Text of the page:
It thus appears that a major purpose of this section is to support Hercules' arguments against the remedy and performance criteria specified in the ROD. Although the transport model has little bearing on the effectiveness of in situ treatment, which makes most of the content of this section extraneous and irrelevant to the Treatability Study, this work is worth summarizing because potential toxaphene migration via the ground water is so important.


           Hercules' consultant uses mathematical modeling to predict the potential for the ground water to transport toxaphene from the site via two mechanisms: transport via sorption to migrating colloid-sized particles and dissolved-phase transport.


           Colloid transport: As the ground water travels through the aquifers, particles suspended in the water are often filtered out by the soil. However, there are cases where very tiny soil particles (called colloids) can travel through the aquifer along with the water without being filtered out. Whether this occurs or not is mostly controlled by sizes of soil grains that make up the aquifer and the size of the colloids suspended in the ground water. Since toxaphene is known to sorb (or adhere) to soil grains, Hercules' considered the possibility that toxaphene might be carried through the aquifer as colloids. The Treatabilty Study used a published mathematical rule of thumb, based on soil and aquifer grain sizes, to evaluate this possibility. Based on the measured sizes of the grains making up the toxaphene sludge, the landfill dirt, and the surrounding aquifer Hercules consultant concluded that colloid transport will not occur.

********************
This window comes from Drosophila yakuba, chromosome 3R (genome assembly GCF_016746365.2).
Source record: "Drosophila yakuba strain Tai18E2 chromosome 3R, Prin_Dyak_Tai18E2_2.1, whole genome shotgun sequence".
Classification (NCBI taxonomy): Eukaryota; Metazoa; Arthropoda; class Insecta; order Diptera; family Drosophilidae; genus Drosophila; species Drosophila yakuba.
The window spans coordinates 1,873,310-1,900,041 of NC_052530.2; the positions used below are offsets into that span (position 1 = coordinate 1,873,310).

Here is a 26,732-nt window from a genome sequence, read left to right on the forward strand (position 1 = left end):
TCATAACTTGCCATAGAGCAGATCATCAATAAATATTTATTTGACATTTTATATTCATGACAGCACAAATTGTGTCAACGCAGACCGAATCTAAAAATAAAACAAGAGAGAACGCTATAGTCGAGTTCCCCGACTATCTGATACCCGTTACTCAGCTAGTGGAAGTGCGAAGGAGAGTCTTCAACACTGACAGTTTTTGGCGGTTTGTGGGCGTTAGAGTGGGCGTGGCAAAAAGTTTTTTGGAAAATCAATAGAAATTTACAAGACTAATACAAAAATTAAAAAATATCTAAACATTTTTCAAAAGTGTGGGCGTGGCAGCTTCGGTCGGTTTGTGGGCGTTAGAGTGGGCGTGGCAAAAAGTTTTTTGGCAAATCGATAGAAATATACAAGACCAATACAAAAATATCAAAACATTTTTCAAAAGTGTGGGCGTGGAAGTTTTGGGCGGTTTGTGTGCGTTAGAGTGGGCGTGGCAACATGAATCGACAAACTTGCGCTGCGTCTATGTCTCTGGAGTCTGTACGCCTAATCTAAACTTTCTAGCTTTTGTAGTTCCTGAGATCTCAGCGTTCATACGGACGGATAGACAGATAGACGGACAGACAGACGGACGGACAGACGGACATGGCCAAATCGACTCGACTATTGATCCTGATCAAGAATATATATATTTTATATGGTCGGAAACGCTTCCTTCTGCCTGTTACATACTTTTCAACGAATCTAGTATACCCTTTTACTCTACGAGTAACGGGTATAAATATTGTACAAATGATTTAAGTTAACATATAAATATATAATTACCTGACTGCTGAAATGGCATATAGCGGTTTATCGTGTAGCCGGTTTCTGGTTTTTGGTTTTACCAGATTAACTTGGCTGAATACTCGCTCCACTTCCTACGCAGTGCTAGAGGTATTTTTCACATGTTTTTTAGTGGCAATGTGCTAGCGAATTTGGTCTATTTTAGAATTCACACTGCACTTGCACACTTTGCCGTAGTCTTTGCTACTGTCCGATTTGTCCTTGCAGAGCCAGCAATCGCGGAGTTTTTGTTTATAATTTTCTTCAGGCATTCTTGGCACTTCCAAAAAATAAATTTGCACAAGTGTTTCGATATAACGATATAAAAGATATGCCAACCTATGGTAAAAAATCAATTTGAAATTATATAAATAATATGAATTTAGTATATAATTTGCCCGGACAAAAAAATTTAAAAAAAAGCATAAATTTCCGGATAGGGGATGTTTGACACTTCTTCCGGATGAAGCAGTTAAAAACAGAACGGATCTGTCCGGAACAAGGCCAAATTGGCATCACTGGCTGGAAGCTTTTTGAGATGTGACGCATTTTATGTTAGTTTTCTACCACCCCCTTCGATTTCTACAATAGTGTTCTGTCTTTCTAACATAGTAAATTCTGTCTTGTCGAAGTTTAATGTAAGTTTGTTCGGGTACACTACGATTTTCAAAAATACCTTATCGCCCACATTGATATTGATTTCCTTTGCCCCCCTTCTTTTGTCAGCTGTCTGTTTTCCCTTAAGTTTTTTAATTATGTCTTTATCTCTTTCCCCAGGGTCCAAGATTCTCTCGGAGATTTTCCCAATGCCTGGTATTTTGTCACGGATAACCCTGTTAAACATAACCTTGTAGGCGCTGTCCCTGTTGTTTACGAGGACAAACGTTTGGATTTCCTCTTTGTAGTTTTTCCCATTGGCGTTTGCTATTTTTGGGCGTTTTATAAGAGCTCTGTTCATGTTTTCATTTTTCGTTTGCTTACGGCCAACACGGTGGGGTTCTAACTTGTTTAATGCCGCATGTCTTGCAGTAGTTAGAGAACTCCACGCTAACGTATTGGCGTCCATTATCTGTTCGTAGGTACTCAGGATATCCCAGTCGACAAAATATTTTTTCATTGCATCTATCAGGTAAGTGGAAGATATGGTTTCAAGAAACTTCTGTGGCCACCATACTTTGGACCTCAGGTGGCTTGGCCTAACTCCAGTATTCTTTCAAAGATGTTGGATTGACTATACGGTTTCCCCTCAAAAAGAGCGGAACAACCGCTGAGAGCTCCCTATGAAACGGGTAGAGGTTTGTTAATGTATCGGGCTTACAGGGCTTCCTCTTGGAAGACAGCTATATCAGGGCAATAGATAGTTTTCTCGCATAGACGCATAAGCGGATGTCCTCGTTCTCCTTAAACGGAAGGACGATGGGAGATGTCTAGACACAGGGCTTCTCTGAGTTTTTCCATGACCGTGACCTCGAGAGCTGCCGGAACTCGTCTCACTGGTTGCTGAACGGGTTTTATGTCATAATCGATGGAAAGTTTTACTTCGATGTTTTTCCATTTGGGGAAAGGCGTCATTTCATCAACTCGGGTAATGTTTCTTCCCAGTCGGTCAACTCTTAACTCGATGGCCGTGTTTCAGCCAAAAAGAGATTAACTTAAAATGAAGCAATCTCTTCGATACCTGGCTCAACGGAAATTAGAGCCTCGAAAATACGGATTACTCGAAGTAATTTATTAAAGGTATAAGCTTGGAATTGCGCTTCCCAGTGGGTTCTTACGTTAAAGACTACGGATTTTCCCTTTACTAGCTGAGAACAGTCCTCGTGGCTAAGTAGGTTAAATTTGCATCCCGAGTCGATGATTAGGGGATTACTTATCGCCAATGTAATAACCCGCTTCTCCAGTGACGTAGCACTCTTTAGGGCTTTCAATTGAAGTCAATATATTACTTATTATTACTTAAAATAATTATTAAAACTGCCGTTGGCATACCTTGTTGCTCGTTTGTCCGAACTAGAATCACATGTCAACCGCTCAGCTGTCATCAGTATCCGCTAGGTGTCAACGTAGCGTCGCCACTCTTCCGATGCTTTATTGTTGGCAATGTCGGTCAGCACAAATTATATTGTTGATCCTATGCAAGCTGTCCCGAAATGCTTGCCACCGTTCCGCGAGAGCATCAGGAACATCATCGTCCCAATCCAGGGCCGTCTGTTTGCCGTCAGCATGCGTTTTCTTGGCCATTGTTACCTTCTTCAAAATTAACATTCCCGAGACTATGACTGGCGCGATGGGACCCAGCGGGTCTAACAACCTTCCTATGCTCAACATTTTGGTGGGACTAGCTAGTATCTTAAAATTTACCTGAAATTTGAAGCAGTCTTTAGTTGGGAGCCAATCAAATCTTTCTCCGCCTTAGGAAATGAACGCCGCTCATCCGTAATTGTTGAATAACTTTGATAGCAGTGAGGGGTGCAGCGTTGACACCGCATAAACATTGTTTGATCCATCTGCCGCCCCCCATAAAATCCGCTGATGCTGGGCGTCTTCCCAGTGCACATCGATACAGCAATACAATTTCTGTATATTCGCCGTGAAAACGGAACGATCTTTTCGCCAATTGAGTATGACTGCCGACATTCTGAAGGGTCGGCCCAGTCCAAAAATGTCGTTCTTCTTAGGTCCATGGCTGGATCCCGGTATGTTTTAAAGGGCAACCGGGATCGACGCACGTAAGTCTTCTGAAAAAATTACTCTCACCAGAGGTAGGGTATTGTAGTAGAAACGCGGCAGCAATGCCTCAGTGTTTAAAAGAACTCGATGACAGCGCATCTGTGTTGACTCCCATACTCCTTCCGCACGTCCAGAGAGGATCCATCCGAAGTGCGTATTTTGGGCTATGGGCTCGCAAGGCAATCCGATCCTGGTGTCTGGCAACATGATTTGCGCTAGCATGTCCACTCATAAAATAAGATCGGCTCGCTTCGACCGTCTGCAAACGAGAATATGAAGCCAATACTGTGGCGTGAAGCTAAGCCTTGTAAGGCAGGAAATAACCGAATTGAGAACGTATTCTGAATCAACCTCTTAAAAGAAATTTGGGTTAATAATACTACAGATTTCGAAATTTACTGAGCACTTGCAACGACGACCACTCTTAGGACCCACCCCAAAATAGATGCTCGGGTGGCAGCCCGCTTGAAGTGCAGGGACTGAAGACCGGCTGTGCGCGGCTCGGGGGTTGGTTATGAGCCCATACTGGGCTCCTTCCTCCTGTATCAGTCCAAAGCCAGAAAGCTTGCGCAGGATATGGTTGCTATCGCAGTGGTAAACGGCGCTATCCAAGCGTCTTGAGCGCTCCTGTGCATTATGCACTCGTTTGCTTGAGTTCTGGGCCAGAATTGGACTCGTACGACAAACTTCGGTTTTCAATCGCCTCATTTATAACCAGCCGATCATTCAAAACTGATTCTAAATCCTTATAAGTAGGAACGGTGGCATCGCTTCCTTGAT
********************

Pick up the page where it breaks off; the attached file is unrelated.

Dissolved Transport: To predict the rate and extent to which toxaphene dissolved in the ground water might migrate away from the landfill, Hercules' consultant used a computer model called AT123D. This model, first published in 1981, incorporates fundamental properties of the aquifer, the contaminant, surface soils, and the climate to predict toxaphene migration over time. To simulate conditions at the 009 Landfill site, Hercules' consultant had to specify the required input values in to the model. Some of these values were based on properties measured at the landfill, others were assumed based on the values published in the scientific literature.


           Hercules' consultant used the AT123D model to predict the degree of toxaphene migration 100 years in to the future under three scenarios:


           A continuation of current conditions (no further remedial actions), In Situ treatment of the sludge and soil, and Capping the soil with a multi-layer cap that is impervious to water.


           In all cases, the AT123D model predicts little or no transport in ground water and toxaphene concentrations that are less than drinking water standards at the property boundary.